Trust the EU in Boris
How Boris Johnson plans a breach of the law with an announcement at Brexit
Prime Minister Boris Johnson is pushing ahead with plans to undermine the exit agreement with the EU. The UK government on Wednesday released the Internal Market Bill, a bill that would regulate the four-nation internal market within the UK. This draft provides for parts of the exit agreement to be made "inapplicable", which is to say: The validity of the divorce treaty ratified by the House of Commons this January will be annulled in certain areas. Affected is the so-called Northern Ireland Protocol of the Divorce Treaty, which regulates how the Northern Irish province can remain part of the EU internal market.
Who still trusts the British?
When asked whether the bill would constitute a violation of international law, Northern Ireland Minister Brandon Lewis responded bluntly in the House of Commons on Tuesday: "Yes, it violates international law." In front of horrified MPs, including within the ruling faction, Lewis said that this breach of contract only happened "in a very specific and limited way."
Of course, this could be said of every violation of the law. Pacta sunt servanda is a principle of international law: Treaties must be observed. Former Prime Minister Theresa May put it in a nutshell when she asked in the House of Commons: How can Britain still be trusted to honor the legal obligations it signs?
Lord Kerr, former British Ambassador to Washington, commented sharply: "Tearing up treaties is what rogue states do." In Great Britain and Brussels one is now wondering whether Boris Johnson really wants to put the kingdom on this course.
The Internal Market Bill is still just a draft and not a law - and it may not be if enough conservatives in the government faction oppose it. Observers think it is possible that the British government is not about a change of policy, but about posing: You want to look as tough as possible and rattle your saber.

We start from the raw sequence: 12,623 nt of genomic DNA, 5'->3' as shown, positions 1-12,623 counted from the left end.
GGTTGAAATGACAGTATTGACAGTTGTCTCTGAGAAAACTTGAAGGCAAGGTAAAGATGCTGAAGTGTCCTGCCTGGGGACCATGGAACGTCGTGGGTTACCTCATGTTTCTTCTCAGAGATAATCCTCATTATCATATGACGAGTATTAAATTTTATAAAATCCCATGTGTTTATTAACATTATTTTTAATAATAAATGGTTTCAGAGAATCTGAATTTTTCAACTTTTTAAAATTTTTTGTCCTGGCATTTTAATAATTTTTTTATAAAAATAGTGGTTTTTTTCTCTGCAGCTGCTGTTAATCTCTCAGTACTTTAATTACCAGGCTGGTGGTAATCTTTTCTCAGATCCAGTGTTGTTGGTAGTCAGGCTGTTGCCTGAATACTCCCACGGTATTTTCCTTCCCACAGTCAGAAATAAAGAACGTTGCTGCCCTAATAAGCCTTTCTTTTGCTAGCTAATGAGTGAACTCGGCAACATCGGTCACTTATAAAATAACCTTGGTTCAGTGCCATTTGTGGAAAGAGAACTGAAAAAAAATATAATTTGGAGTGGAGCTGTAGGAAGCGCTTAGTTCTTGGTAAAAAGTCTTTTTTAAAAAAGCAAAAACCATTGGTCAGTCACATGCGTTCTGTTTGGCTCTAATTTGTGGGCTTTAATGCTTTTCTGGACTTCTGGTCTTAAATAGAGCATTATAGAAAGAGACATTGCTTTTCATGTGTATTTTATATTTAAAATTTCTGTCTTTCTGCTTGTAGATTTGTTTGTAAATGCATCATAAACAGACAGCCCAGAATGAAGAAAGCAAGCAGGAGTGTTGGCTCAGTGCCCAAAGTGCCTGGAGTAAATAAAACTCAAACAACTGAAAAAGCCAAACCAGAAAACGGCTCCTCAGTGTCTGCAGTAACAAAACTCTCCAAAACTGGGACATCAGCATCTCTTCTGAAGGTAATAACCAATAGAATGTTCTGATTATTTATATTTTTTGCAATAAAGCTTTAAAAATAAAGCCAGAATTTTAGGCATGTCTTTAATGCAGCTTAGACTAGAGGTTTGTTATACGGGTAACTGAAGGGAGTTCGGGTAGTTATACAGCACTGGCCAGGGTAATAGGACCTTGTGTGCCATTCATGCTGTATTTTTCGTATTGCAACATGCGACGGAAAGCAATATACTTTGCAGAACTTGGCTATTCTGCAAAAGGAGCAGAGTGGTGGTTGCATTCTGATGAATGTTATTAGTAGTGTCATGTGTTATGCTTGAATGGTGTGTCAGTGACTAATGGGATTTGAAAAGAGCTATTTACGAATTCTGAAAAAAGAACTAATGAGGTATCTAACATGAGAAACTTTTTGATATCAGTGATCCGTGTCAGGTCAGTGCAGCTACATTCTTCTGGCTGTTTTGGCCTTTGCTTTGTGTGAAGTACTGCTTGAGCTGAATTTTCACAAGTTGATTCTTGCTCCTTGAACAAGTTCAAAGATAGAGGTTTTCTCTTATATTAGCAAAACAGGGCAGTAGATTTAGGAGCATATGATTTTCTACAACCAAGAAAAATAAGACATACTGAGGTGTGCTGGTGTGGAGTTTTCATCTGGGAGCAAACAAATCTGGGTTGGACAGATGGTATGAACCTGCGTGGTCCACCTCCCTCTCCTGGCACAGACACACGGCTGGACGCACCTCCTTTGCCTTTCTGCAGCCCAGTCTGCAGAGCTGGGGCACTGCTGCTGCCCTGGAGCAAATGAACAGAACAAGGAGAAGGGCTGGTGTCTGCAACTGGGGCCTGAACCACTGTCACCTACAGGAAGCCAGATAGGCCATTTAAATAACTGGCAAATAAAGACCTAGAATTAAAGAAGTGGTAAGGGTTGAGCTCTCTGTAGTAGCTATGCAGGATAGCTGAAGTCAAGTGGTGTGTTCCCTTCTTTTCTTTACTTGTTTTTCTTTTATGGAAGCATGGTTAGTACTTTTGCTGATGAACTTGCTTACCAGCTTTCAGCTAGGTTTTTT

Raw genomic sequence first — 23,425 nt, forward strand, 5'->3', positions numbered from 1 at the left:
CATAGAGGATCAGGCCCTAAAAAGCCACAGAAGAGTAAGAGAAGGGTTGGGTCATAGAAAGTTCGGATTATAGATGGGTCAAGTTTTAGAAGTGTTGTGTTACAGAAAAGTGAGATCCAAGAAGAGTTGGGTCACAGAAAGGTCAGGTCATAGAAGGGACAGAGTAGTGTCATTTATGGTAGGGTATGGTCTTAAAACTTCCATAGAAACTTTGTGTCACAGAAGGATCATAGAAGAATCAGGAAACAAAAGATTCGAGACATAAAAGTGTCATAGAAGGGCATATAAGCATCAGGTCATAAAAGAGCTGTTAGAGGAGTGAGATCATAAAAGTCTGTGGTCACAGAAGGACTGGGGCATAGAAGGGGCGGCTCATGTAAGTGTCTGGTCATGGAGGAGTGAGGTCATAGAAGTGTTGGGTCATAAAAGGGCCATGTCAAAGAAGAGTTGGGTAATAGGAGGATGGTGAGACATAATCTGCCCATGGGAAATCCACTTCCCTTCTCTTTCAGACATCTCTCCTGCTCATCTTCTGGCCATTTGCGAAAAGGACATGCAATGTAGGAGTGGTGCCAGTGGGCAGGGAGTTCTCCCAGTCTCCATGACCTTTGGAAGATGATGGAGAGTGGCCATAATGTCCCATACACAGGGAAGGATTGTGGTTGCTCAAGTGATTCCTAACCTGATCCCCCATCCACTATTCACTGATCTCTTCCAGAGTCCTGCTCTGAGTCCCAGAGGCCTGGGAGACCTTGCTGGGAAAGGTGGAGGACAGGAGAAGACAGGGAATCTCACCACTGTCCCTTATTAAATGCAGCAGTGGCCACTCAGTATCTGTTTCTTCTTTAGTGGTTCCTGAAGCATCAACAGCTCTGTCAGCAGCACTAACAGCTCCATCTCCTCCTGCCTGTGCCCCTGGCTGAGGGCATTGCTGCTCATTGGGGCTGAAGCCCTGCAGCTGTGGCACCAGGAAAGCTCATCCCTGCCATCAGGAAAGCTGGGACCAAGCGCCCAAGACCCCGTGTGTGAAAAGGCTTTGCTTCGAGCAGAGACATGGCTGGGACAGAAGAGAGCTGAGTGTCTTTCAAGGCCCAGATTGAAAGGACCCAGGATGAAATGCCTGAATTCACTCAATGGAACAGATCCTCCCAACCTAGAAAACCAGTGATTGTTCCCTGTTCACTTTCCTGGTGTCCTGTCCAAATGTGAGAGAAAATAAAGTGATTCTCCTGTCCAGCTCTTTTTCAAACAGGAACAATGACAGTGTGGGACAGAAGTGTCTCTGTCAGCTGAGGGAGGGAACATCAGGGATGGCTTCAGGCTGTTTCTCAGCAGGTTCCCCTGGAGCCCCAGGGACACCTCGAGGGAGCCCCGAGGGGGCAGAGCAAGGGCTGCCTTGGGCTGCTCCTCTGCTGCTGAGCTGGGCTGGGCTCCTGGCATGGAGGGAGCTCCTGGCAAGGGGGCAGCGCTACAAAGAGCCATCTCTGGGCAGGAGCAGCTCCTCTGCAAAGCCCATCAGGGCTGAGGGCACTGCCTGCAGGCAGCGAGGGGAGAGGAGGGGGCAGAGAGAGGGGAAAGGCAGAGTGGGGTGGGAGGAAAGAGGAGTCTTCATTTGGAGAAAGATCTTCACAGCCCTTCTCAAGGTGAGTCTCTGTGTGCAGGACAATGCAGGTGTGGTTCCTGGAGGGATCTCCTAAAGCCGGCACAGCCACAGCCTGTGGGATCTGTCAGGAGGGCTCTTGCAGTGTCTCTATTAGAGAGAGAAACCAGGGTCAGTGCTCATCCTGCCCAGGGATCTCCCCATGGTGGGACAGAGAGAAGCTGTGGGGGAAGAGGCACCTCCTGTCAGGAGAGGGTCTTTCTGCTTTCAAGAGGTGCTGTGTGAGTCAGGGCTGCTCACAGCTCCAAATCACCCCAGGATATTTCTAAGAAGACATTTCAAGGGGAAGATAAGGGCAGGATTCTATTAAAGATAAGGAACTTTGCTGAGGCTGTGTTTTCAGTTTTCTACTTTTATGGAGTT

Not extensive, but ...
In terms of substance, the planned changes are not very extensive. The draft law aims to suspend the provisions of the Withdrawal Agreement in two areas. The aim is to prevent Northern Irish companies from having to create so-called exit summary declarations for goods that are going from the Irish island to Great Britain. In addition, the exit agreement stipulates that Great Britain must inform the EU about which state aid it wants to provide for companies that could affect the Northern Irish goods market. This obligation to provide information is to be severely restricted. Of course, the issue of state aid is a sticking point in the ongoing negotiations. The EU wants guarantees, which London has so far refused, that Great Britain will not distort the market through its subsidy policy. An advertised breach of contract can only lead to a further loss of trust. Johnson may speculate that in times of the coronavirus pandemic, legalistic skirmishes with the EU are of little concern to the UK public.
Constitutional breach rewarded
In addition, Johnson may have been encouraged by an earlier violation: last fall, he had dissolved parliament on his own initiative, which the courts later ruled as a breach of the constitution. In the election campaign that followed, however, the British voters did not punish him, but gave him a clear majority in December.
It is ironic that Johnson won the elections because he promised the British an exit agreement, which he now intends to partially annul. His justification for doing this because he wanted to take precautions in the event of a no deal does not apply at all. In the event that no trade agreement is reached, the Northern Ireland Protocol served as reassurance for the EU.
However, Johnson is more likely to be more correct in his fear that there could be a no deal at the end of the year. According to insiders from Downing Street, the chances of an agreement in the Brexit negotiations are now less than 30 percent. (Jochen Wittmann from London, 9.9.2020)
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